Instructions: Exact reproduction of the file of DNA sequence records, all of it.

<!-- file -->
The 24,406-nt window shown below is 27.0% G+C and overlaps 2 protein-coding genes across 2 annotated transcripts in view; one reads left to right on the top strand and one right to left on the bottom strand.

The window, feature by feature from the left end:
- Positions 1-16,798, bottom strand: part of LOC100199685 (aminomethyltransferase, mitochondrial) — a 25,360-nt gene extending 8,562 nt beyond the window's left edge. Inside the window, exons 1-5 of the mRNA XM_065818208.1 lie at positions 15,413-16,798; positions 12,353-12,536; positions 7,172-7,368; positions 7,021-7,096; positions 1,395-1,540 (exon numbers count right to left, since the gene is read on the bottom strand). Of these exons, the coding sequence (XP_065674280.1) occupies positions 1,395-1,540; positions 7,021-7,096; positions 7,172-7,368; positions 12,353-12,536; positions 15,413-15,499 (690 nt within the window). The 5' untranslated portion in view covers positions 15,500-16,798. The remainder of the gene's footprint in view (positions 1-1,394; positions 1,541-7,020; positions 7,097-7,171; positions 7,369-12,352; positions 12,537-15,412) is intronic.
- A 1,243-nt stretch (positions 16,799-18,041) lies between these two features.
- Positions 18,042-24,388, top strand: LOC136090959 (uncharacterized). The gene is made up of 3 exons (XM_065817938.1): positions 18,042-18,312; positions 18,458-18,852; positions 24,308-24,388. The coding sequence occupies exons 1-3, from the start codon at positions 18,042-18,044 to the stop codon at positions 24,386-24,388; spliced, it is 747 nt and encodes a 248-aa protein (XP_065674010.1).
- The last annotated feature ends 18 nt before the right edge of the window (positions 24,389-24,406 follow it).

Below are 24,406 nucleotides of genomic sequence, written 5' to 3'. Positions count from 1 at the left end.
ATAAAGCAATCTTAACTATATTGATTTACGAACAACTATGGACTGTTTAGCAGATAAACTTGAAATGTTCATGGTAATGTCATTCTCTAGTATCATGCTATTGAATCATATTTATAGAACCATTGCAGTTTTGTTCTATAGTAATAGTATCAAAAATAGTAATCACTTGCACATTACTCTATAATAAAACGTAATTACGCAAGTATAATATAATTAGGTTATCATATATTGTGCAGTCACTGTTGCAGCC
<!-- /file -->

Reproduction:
The 24,406-nt window shown below is 27.0% G+C and overlaps 2 protein-coding genes across 2 annotated transcripts in view; one reads left to right on the top strand and one right to left on the bottom strand.

The window, feature by feature from the left end:
- Positions 1-16,798, bottom strand: part of LOC100199685 (aminomethyltransferase, mitochondrial) — a 25,360-nt gene extending 8,562 nt beyond the window's left edge. Inside the window, exons 1-5 of the mRNA XM_065818208.1 lie at positions 15,413-16,798; positions 12,353-12,536; positions 7,172-7,368; positions 7,021-7,096; positions 1,395-1,540 (exon numbers count right to left, since the gene is read on the bottom strand). Of these exons, the coding sequence (XP_065674280.1) occupies positions 1,395-1,540; positions 7,021-7,096; positions 7,172-7,368; positions 12,353-12,536; positions 15,413-15,499 (690 nt within the window). The 5' untranslated portion in view covers positions 15,500-16,798. The remainder of the gene's footprint in view (positions 1-1,394; positions 1,541-7,020; positions 7,097-7,171; positions 7,369-12,352; positions 12,537-15,412) is intronic.
- A 1,243-nt stretch (positions 16,799-18,041) lies between these two features.
- Positions 18,042-24,388, top strand: LOC136090959 (uncharacterized). The gene is made up of 3 exons (XM_065817938.1): positions 18,042-18,312; positions 18,458-18,852; positions 24,308-24,388. The coding sequence occupies exons 1-3, from the start codon at positions 18,042-18,044 to the stop codon at positions 24,386-24,388; spliced, it is 747 nt and encodes a 248-aa protein (XP_065674010.1).
- The last annotated feature ends 18 nt before the right edge of the window (positions 24,389-24,406 follow it).

Below are 24,406 nucleotides of genomic sequence, written 5' to 3'. Positions count from 1 at the left end.
ATAAAGCAATCTTAACTATATTGATTTACGAACAACTATGGACTGTTTAGCAGATAAACTTGAAATGTTCATGGTAATGTCATTCTCTAGTATCATGCTATTGAATCATATTTATAGAACCATTGCAGTTTTGTTCTATAGTAATAGTATCAAAAATAGTAATCACTTGCACATTACTCTATAATAAAACGTAATTACGCAAGTATAATATAATTAGGTTATCATATATTGTGCAGTCACTGTTGCAGCC